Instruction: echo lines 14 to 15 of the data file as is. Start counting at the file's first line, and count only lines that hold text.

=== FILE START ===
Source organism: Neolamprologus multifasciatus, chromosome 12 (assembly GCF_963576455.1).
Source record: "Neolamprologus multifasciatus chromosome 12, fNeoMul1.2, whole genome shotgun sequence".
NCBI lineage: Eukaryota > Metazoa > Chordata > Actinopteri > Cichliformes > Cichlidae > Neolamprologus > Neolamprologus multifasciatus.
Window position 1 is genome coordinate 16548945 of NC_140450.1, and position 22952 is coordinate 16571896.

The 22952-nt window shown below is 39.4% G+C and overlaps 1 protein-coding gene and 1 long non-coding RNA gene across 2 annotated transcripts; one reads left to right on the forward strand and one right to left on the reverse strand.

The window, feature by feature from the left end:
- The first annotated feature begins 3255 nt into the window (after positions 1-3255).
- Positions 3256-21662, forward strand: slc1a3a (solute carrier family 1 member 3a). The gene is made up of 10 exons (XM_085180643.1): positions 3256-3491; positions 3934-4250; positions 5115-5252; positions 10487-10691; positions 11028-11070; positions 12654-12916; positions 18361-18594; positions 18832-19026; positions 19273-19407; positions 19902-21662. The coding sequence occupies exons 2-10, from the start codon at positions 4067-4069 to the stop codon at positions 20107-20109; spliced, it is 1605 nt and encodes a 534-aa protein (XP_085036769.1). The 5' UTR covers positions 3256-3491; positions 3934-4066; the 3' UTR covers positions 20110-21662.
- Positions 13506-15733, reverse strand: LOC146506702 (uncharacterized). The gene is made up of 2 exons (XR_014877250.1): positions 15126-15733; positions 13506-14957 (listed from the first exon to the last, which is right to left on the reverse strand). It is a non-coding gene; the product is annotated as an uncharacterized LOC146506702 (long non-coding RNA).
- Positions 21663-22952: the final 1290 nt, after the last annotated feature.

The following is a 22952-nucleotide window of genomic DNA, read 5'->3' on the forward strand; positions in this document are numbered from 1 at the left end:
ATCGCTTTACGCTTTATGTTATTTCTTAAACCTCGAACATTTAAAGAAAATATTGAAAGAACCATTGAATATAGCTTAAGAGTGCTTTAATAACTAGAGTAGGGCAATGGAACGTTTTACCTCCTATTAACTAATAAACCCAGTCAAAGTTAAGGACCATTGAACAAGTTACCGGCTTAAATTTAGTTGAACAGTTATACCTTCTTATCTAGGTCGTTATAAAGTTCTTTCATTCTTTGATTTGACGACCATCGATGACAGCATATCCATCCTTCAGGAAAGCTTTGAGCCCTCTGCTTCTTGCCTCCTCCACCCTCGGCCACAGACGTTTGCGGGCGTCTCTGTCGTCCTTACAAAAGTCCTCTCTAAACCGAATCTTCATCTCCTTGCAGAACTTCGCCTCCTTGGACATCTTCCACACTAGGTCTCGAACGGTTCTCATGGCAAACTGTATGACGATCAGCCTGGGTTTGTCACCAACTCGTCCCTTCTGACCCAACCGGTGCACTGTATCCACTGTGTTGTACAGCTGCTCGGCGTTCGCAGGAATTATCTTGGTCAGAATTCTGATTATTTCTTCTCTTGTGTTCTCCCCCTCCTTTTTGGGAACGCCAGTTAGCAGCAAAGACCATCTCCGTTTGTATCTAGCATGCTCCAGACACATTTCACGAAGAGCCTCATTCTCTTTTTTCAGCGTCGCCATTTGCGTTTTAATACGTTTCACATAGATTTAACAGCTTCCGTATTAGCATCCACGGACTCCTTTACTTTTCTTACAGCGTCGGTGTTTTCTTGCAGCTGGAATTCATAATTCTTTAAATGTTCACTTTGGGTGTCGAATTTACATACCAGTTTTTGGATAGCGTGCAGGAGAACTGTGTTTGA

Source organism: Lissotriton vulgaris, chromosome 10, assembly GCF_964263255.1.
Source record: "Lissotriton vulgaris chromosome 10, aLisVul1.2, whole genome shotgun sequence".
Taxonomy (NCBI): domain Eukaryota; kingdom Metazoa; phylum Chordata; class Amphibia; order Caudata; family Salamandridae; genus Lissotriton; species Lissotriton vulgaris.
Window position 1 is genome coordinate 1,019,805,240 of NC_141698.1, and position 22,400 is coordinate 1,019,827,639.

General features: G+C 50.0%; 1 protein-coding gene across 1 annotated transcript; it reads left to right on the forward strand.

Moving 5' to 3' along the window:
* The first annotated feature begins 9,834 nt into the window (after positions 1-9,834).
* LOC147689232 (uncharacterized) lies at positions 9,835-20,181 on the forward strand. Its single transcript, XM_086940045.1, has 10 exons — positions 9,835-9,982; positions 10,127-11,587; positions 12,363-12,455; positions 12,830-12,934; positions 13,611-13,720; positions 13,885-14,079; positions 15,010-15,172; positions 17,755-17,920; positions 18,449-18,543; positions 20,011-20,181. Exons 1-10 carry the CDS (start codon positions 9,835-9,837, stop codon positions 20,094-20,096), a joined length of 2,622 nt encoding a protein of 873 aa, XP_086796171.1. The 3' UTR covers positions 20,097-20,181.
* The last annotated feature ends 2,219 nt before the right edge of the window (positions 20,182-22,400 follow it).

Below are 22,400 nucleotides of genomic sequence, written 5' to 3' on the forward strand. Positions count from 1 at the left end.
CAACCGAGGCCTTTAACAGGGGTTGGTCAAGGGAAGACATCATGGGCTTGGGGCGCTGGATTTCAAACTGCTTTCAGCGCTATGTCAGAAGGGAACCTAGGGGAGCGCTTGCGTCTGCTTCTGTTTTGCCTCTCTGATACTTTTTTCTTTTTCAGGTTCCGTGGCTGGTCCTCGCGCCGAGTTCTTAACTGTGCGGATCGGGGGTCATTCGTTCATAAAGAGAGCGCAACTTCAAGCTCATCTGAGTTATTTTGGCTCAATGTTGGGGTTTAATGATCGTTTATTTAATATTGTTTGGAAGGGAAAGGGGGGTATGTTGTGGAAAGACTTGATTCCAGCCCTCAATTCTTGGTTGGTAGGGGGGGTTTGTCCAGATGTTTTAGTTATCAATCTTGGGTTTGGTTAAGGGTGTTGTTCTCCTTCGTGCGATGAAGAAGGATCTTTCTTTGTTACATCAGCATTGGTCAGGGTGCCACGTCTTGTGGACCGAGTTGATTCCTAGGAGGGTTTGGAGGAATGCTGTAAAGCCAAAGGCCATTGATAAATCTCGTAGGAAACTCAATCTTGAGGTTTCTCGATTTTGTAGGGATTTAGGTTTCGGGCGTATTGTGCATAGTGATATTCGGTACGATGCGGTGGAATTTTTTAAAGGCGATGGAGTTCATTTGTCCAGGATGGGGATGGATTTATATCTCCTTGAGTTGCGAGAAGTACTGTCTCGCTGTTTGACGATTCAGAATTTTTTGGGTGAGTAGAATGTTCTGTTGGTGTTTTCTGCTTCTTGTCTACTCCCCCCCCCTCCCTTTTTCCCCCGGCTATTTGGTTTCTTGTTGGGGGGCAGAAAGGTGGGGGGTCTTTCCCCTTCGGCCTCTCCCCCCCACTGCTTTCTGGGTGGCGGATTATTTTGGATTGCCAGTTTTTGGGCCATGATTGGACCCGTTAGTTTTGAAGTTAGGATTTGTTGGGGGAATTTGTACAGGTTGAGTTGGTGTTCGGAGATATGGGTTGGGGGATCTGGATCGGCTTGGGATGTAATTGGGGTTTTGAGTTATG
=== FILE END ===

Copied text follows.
Source record: "Lissotriton vulgaris chromosome 10, aLisVul1.2, whole genome shotgun sequence".
Taxonomy (NCBI): domain Eukaryota; kingdom Metazoa; phylum Chordata; class Amphibia; order Caudata; family Salamandridae; genus Lissotriton; species Lissotriton vulgaris.